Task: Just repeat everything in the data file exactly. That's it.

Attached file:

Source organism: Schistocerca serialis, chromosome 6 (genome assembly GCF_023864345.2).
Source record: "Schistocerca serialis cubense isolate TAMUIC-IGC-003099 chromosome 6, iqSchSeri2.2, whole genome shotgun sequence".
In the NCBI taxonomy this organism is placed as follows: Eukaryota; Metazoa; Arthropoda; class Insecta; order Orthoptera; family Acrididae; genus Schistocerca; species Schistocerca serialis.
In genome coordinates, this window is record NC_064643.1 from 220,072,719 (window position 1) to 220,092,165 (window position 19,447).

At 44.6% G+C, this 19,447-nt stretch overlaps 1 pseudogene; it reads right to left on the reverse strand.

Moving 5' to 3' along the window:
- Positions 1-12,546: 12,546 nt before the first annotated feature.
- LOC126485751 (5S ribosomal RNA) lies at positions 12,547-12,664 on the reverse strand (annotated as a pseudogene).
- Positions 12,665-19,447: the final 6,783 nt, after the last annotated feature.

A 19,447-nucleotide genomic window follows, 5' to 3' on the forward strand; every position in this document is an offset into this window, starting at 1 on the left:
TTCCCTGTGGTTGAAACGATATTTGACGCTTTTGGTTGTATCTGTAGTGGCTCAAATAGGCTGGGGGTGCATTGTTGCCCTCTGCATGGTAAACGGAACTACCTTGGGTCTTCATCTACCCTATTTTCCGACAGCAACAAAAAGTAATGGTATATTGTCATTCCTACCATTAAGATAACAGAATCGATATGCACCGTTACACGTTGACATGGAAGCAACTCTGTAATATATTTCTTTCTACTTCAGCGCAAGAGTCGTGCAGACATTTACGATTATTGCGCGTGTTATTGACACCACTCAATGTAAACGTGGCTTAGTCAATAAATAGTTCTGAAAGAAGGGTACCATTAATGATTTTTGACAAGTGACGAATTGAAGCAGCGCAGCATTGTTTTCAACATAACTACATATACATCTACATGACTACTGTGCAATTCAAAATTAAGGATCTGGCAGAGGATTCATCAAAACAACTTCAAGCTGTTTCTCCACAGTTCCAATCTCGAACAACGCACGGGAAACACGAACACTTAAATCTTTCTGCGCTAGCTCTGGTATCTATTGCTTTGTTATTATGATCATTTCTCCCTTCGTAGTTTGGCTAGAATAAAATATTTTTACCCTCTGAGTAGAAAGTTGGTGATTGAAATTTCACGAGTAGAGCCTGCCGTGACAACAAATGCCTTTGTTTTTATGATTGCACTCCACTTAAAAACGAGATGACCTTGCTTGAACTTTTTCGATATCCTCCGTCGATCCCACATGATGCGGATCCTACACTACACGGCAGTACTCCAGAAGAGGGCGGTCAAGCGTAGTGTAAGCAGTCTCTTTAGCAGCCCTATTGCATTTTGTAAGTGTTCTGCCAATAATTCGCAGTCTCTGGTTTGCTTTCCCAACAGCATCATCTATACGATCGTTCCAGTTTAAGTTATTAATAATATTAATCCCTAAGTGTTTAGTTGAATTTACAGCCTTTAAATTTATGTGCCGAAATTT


Source organism: Schistocerca serialis, chromosome 6 (genome assembly GCF_023864345.2).
Source record: "Schistocerca serialis cubense isolate TAMUIC-IGC-003099 chromosome 6, iqSchSeri2.2, whole genome shotgun sequence".
In the NCBI taxonomy this organism is placed as follows: Eukaryota; Metazoa; Arthropoda; class Insecta; order Orthoptera; family Acrididae; genus Schistocerca; species Schistocerca serialis.
In genome coordinates, this window is record NC_064643.1 from 220,072,719 (window position 1) to 220,092,165 (window position 19,447).

At 44.6% G+C, this 19,447-nt stretch overlaps 1 pseudogene; it reads right to left on the reverse strand.

Moving 5' to 3' along the window:
- Positions 1-12,546: 12,546 nt before the first annotated feature.
- LOC126485751 (5S ribosomal RNA) lies at positions 12,547-12,664 on the reverse strand (annotated as a pseudogene).
- Positions 12,665-19,447: the final 6,783 nt, after the last annotated feature.

A 19,447-nucleotide genomic window follows, 5' to 3' on the forward strand; every position in this document is an offset into this window, starting at 1 on the left:
TTCCCTGTGGTTGAAACGATATTTGACGCTTTTGGTTGTATCTGTAGTGGCTCAAATAGGCTGGGGGTGCATTGTTGCCCTCTGCATGGTAAACGGAACTACCTTGGGTCTTCATCTACCCTATTTTCCGACAGCAACAAAAAGTAATGGTATATTGTCATTCCTACCATTAAGATAACAGAATCGATATGCACCGTTACACGTTGACATGGAAGCAACTCTGTAATATATTTCTTTCTACTTCAGCGCAAGAGTCGTGCAGACATTTACGATTATTGCGCGTGTTATTGACACCACTCAATGTAAACGTGGCTTAGTCAATAAATAGTTCTGAAAGAAGGGTACCATTAATGATTTTTGACAAGTGACGAATTGAAGCAGCGCAGCATTGTTTTCAACATAACTACATATACATCTACATGACTACTGTGCAATTCAAAATTAAGGATCTGGCAGAGGATTCATCAAAACAACTTCAAGCTGTTTCTCCACAGTTCCAATCTCGAACAACGCACGGGAAACACGAACACTTAAATCTTTCTGCGCTAGCTCTGGTATCTATTGCTTTGTTATTATGATCATTTCTCCCTTCGTAGTTTGGCTAGAATAAAATATTTTTACCCTCTGAGTAGAAAGTTGGTGATTGAAATTTCACGAGTAGAGCCTGCCGTGACAACAAATGCCTTTGTTTTTATGATTGCACTCCACTTAAAAACGAGATGACCTTGCTTGAACTTTTTCGATATCCTCCGTCGATCCCACATGATGCGGATCCTACACTACACGGCAGTACTCCAGAAGAGGGCGGTCAAGCGTAGTGTAAGCAGTCTCTTTAGCAGCCCTATTGCATTTTGTAAGTGTTCTGCCAATAATTCGCAGTCTCTGGTTTGCTTTCCCAACAGCATCATCTATACGATCGTTCCAGTTTAAGTTATTAATAATATTAATCCCTAAGTGTTTAGTTGAATTTACAGCCTTTAAATTTATGTGCCGAAATTT